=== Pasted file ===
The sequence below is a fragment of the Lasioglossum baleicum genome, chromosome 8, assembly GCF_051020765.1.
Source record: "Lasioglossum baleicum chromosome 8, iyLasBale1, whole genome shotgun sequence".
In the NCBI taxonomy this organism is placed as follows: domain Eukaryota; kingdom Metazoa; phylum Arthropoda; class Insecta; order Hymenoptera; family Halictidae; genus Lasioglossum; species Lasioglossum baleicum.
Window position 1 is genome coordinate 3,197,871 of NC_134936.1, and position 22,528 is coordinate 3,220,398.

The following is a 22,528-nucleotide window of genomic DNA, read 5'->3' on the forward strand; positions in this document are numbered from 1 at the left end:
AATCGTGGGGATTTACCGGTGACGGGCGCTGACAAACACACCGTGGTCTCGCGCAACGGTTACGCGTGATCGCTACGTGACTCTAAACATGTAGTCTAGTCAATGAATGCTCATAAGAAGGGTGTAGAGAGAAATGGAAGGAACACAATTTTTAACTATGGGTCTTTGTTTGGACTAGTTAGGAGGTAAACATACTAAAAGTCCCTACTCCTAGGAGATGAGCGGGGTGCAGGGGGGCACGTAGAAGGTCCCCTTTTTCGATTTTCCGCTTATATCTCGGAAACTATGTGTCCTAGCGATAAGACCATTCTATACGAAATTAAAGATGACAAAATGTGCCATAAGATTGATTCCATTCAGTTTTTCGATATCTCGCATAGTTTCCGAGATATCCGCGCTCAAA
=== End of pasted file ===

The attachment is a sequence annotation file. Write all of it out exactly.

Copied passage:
The sequence below is a fragment of the Lasioglossum baleicum genome, chromosome 8, assembly GCF_051020765.1.
Source record: "Lasioglossum baleicum chromosome 8, iyLasBale1, whole genome shotgun sequence".
In the NCBI taxonomy this organism is placed as follows: domain Eukaryota; kingdom Metazoa; phylum Arthropoda; class Insecta; order Hymenoptera; family Halictidae; genus Lasioglossum; species Lasioglossum baleicum.
Window position 1 is genome coordinate 3,197,871 of NC_134936.1, and position 22,528 is coordinate 3,220,398.

The following is a 22,528-nucleotide window of genomic DNA, read 5'->3' on the forward strand; positions in this document are numbered from 1 at the left end:
AATCGTGGGGATTTACCGGTGACGGGCGCTGACAAACACACCGTGGTCTCGCGCAACGGTTACGCGTGATCGCTACGTGACTCTAAACATGTAGTCTAGTCAATGAATGCTCATAAGAAGGGTGTAGAGAGAAATGGAAGGAACACAATTTTTAACTATGGGTCTTTGTTTGGACTAGTTAGGAGGTAAACATACTAAAAGTCCCTACTCCTAGGAGATGAGCGGGGTGCAGGGGGGCACGTAGAAGGTCCCCTTTTTCGATTTTCCGCTTATATCTCGGAAACTATGTGTCCTAGCGATAAGACCATTCTATACGAAATTAAAGATGACAAAATGTGCCATAAGATTGATTCCATTCAGTTTTTCGATATCTCGCATAGTTTCCGAGATATCCGCGCTCAAA